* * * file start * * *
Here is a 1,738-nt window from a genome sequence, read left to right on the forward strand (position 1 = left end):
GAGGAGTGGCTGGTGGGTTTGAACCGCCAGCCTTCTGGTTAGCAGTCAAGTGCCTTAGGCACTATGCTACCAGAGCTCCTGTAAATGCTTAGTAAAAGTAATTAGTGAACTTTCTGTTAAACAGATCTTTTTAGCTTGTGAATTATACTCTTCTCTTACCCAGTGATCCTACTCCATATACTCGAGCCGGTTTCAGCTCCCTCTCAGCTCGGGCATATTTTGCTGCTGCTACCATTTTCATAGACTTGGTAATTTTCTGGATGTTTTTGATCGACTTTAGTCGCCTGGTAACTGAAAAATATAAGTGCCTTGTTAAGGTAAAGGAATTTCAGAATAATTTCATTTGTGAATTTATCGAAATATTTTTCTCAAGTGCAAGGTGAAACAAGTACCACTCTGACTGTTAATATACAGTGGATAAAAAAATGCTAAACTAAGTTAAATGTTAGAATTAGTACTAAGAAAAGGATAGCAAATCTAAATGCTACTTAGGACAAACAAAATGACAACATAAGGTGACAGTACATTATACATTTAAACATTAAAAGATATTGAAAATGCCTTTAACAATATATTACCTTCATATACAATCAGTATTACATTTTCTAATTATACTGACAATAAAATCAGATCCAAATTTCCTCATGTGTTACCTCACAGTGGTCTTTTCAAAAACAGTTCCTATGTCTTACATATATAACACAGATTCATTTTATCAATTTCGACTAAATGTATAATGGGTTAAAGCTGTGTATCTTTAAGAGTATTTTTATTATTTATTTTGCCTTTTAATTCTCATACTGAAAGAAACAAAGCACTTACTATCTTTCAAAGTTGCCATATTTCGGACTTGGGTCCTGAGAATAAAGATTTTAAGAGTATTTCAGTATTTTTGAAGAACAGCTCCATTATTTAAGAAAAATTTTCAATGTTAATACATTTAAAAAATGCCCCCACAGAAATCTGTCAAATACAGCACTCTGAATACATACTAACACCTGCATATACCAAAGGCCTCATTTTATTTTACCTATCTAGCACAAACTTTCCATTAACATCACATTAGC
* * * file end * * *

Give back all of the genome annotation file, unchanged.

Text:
Here is a 1,738-nt window from a genome sequence, read left to right on the forward strand (position 1 = left end):
GAGGAGTGGCTGGTGGGTTTGAACCGCCAGCCTTCTGGTTAGCAGTCAAGTGCCTTAGGCACTATGCTACCAGAGCTCCTGTAAATGCTTAGTAAAAGTAATTAGTGAACTTTCTGTTAAACAGATCTTTTTAGCTTGTGAATTATACTCTTCTCTTACCCAGTGATCCTACTCCATATACTCGAGCCGGTTTCAGCTCCCTCTCAGCTCGGGCATATTTTGCTGCTGCTACCATTTTCATAGACTTGGTAATTTTCTGGATGTTTTTGATCGACTTTAGTCGCCTGGTAACTGAAAAATATAAGTGCCTTGTTAAGGTAAAGGAATTTCAGAATAATTTCATTTGTGAATTTATCGAAATATTTTTCTCAAGTGCAAGGTGAAACAAGTACCACTCTGACTGTTAATATACAGTGGATAAAAAAATGCTAAACTAAGTTAAATGTTAGAATTAGTACTAAGAAAAGGATAGCAAATCTAAATGCTACTTAGGACAAACAAAATGACAACATAAGGTGACAGTACATTATACATTTAAACATTAAAAGATATTGAAAATGCCTTTAACAATATATTACCTTCATATACAATCAGTATTACATTTTCTAATTATACTGACAATAAAATCAGATCCAAATTTCCTCATGTGTTACCTCACAGTGGTCTTTTCAAAAACAGTTCCTATGTCTTACATATATAACACAGATTCATTTTATCAATTTCGACTAAATGTATAATGGGTTAAAGCTGTGTATCTTTAAGAGTATTTTTATTATTTATTTTGCCTTTTAATTCTCATACTGAAAGAAACAAAGCACTTACTATCTTTCAAAGTTGCCATATTTCGGACTTGGGTCCTGAGAATAAAGATTTTAAGAGTATTTCAGTATTTTTGAAGAACAGCTCCATTATTTAAGAAAAATTTTCAATGTTAATACATTTAAAAAATGCCCCCACAGAAATCTGTCAAATACAGCACTCTGAATACATACTAACACCTGCATATACCAAAGGCCTCATTTTATTTTACCTATCTAGCACAAACTTTCCATTAACATCACATTAGC